DescriptionThis paper investigates changes in swearing in informal speech using large-scale corpus data, reporting on findings from two recent studies (Love, 2021; Stenström & Love, in review) comparing the use of swear words in the two editions of the Spoken British National corpus (1994 and 2014). A form and frequency analysis of a set of 16 ‘pure’ swear words is presented. The findings reveal that swearing occurrence is significantly lower in the Spoken BNC2014 but still within a comparable range to previous studies. The social distribution of swearing across gender and age groups generally supports the findings of previous research: males swear more than females, and swearing peaks in the late teens and twenties and declines thereafter. Furthermore, FUCK is found to overtake BLOODY as the most commonly used swear word. Qualitative analysis of FUCK using McEnery & Xiao’s (2004) ‘categories of insult’ scheme reveals – among teenage speakers – evidence of semantic broadening, indicative of increasingly routine usage of FUCK as a generic and idiomatic expression, with little evidence of FUCK being used as a term of abuse. Contemporary usage of FUCK may arguably be resemblant of a relatively mild swear word, offering further resolution of the ‘swearing paradox’ (Beers-Fägersten, 2007), whereby swearing frequency and offensiveness ought to be negatively correlated.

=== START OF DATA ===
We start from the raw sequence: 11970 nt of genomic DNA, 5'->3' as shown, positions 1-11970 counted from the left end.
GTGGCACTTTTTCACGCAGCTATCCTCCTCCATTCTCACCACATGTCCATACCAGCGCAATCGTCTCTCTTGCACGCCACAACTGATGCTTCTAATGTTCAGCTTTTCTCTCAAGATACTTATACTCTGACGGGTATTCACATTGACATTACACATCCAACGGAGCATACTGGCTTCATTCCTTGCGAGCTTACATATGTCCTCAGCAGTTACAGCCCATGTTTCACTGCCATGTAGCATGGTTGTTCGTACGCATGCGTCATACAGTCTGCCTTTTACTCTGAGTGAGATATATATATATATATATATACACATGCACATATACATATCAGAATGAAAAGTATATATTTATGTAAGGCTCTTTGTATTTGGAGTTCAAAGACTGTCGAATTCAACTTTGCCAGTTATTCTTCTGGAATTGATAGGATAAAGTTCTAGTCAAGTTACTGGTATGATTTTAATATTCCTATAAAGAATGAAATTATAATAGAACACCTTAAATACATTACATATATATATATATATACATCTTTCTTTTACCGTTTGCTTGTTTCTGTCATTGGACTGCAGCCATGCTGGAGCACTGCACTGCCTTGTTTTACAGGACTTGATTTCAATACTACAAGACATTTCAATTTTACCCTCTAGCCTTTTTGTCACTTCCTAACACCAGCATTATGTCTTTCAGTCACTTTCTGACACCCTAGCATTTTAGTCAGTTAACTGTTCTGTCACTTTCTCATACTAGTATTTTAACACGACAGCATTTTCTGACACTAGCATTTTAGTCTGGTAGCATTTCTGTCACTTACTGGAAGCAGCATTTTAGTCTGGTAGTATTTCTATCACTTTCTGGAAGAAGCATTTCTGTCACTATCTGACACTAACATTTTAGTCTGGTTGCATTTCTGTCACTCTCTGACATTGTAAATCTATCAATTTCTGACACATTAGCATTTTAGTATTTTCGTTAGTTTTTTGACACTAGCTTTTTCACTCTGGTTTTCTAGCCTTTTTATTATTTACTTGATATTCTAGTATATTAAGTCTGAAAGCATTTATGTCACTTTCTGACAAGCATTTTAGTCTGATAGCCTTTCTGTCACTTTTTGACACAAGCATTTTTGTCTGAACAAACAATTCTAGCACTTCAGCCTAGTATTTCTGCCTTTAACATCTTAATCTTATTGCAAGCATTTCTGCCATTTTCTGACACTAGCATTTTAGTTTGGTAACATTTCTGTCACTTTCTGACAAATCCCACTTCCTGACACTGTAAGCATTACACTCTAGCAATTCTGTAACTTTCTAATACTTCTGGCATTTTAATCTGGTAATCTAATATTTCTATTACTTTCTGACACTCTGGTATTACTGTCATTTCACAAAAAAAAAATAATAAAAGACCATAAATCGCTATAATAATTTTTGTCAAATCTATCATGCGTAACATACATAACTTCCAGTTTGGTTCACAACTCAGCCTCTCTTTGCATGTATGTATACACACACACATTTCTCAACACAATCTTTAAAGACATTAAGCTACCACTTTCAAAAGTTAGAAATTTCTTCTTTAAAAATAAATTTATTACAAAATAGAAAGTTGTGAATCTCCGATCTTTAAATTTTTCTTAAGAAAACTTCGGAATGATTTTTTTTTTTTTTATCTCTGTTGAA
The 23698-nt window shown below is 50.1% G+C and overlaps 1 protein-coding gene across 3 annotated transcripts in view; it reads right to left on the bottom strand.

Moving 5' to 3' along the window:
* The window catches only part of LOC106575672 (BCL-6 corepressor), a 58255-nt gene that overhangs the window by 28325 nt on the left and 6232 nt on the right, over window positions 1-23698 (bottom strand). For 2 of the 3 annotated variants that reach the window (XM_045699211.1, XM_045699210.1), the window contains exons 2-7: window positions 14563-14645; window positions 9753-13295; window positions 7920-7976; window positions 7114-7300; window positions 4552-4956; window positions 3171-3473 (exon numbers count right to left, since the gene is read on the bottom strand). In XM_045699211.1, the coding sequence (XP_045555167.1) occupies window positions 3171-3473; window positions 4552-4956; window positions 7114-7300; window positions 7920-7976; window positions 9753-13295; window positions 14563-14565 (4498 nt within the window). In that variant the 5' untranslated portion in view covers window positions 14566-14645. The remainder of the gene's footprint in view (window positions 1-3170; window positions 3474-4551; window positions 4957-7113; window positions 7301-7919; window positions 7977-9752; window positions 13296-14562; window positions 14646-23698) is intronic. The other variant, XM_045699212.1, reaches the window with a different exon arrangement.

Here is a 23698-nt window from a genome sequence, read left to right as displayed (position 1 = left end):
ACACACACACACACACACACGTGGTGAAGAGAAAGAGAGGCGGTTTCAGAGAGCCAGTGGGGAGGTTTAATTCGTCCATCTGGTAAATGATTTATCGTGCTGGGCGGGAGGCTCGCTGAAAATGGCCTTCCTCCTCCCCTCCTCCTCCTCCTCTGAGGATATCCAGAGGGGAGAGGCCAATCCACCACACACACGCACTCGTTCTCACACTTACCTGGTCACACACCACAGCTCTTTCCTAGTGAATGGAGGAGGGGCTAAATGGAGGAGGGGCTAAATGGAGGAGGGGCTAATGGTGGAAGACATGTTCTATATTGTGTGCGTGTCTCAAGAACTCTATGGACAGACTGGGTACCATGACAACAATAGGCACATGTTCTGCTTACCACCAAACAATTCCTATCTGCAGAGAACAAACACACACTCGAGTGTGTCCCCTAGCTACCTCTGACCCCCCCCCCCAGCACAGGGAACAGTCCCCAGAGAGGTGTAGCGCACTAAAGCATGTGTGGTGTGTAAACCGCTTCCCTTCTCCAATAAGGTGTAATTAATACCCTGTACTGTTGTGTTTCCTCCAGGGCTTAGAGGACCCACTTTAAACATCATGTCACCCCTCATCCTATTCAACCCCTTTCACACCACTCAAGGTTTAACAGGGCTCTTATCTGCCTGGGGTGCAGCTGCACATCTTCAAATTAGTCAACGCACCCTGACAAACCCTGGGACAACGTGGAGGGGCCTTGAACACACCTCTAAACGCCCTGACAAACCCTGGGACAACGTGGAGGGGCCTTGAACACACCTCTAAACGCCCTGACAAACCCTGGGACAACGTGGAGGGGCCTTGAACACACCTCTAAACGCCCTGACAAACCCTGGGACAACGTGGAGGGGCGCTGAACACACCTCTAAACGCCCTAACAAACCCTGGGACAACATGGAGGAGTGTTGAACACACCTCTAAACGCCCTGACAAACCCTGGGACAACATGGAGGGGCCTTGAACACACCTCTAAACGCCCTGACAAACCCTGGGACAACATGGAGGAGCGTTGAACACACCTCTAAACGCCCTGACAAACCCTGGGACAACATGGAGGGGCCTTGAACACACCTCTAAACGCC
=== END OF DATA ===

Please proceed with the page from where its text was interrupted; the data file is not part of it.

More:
|19 Jun 2023
|SwiSca 8 / CRAP Swearing Research Symposium
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Corpus-pragmatic perspectives on the contemporary weakening of fuck: The case of teenage British English conversation
Research output: Contribution to journal › Article › peer-review